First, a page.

Can the powertrain's drivetrain losses really be as low as two percent?

Early evidence from dyno graphs suggests that the Honda Civic Type R is quite adept at efficiently translating its engine’s power to the wheels with minimal drivetrain loss.

 

One graph and accompanying brief video show the new hot hatch making an impressive 295 horsepower at the wheels. Compared to the factory-specified engine output of 306 hp, that equates to a loss of roughly four percent through the drivetrain. A separate graph shows an even more impressive figure by pointing to a Civic Type R sending 301 hp to the wheels, which works out to a loss of only around two percent.

 

When automakers quote a vehicle’s output, they generally use the figures directly from the engine. However, a few ponies go missing in the journey from the crankshaft to the road in part because of things like friction in the transmission and differentials – this is the drivetrain loss.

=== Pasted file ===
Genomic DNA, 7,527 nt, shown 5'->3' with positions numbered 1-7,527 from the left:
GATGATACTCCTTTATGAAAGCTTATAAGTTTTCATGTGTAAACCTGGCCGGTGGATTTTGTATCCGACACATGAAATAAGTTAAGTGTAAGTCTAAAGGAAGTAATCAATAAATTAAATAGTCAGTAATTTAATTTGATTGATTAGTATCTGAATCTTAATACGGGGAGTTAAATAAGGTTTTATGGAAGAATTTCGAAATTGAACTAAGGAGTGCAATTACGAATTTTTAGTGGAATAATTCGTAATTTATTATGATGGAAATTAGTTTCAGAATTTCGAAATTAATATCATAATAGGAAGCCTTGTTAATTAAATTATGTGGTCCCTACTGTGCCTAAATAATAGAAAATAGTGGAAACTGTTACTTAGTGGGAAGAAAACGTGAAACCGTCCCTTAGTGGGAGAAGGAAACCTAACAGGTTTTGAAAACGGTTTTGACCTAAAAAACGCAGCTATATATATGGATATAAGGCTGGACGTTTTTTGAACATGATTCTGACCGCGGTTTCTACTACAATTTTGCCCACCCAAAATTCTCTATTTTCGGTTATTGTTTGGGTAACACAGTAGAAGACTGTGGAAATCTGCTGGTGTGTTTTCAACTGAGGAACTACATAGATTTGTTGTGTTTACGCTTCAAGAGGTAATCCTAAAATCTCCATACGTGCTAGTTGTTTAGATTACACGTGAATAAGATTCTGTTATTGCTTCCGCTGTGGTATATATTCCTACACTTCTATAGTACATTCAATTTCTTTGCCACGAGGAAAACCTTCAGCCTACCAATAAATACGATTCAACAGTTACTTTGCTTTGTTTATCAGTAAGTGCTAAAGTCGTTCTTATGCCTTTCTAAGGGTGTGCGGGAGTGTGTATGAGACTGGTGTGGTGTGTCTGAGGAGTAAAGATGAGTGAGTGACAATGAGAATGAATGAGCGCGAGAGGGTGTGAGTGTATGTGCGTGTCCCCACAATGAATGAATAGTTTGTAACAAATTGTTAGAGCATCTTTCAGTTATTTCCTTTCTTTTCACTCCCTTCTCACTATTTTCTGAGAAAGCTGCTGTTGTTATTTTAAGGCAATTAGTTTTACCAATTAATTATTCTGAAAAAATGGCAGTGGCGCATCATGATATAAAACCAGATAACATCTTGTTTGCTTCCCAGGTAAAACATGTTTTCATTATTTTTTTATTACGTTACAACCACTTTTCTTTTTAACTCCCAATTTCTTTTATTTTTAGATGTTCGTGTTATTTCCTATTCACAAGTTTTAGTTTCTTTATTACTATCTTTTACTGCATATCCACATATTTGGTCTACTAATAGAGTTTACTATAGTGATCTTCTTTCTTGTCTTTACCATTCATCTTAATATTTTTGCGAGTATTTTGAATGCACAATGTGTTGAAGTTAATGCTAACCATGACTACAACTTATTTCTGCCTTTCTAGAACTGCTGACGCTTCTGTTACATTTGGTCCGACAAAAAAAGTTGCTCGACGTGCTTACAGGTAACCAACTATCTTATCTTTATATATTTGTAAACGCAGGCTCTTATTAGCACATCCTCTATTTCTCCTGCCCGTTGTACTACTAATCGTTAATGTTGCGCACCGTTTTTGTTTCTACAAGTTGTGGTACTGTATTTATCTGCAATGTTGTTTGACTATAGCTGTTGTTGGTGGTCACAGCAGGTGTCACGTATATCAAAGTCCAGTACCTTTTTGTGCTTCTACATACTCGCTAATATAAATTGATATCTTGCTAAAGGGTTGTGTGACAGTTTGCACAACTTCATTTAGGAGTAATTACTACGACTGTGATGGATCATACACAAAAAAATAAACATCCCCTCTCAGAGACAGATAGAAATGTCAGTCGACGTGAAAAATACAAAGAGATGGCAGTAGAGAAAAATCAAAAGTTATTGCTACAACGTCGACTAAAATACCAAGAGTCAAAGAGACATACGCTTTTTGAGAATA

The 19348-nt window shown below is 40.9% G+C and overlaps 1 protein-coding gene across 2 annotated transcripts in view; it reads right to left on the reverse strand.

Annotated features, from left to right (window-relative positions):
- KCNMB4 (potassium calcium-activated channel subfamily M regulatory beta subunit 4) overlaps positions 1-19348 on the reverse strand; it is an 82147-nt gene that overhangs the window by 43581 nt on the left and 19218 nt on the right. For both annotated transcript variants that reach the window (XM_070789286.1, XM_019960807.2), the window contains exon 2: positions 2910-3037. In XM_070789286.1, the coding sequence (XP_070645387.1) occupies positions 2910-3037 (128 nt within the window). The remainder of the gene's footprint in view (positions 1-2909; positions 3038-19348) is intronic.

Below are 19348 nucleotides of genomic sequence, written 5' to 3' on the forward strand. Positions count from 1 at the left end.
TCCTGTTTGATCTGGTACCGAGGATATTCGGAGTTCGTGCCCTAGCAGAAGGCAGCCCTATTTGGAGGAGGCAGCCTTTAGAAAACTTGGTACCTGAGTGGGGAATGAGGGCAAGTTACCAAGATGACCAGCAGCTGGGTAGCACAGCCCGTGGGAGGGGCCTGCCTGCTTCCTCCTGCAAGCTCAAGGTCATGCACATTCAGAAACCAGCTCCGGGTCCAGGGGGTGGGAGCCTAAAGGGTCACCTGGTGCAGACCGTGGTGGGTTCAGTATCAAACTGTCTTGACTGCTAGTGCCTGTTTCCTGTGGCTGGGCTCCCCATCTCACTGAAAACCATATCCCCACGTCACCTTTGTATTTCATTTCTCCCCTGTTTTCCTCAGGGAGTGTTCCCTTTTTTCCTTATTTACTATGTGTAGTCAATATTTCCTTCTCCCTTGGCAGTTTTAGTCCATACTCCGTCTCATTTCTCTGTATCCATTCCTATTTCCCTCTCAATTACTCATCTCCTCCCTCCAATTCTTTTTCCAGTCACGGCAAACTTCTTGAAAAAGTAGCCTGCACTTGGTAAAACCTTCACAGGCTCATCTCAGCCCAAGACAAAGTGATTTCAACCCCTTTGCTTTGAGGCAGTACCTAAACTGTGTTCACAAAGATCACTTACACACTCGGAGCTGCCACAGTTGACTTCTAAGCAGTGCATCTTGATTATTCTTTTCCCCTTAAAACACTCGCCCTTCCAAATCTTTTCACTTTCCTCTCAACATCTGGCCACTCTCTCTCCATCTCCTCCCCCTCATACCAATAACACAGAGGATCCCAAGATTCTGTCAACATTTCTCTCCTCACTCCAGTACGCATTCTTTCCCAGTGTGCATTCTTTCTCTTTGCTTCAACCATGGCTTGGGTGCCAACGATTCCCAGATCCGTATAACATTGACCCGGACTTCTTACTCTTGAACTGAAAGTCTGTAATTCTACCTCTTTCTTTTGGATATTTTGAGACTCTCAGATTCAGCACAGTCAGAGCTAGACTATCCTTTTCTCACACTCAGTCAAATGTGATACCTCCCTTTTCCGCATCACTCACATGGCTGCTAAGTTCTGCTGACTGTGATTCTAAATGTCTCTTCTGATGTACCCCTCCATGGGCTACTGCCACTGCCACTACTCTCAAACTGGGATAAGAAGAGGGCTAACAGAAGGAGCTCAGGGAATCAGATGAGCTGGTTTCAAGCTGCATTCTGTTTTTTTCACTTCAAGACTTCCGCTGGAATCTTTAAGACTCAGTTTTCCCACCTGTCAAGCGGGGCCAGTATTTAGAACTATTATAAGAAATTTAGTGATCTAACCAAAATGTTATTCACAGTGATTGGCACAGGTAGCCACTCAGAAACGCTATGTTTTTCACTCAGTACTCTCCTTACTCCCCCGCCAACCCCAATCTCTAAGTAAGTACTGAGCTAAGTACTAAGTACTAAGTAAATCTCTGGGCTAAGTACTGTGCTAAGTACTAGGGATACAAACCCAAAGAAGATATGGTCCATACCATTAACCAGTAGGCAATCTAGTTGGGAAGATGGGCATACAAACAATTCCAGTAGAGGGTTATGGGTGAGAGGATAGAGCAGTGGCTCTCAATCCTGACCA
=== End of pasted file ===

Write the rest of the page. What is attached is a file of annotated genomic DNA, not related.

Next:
More on the Civic Type R:

The drivetrain loss from a two-wheel drive performance vehicle would generally be in excess of 10 percent. As an example, Motor Trend found drivetrain losses of 12 percent from the Dodge Challenger Hellcat in 2014.

The Civic Type R features a 2.0-litre turbocharged four-cylinder that produces 306 hp and 295 pound-feet of torque. It routes through a six-speed manual gearbox and then goes through a limited-slip differential before reaching the road. Rumours suggest that more variants could be on the way, including a softer grand touring version or an all-wheel drive variant as a more direct rival to the Ford Focus RS, Volkswagen Golf R, and Subaru WRX STI.

For now, we need to treat this pair of dyno graphs as anecdotal evidence of the Civic Type R's drivetrain efficiency because these impressive figures could be outliers. 

SourceDynoCenter, Elvis Perez via Facebook Via: Jalopnik

Be part of something big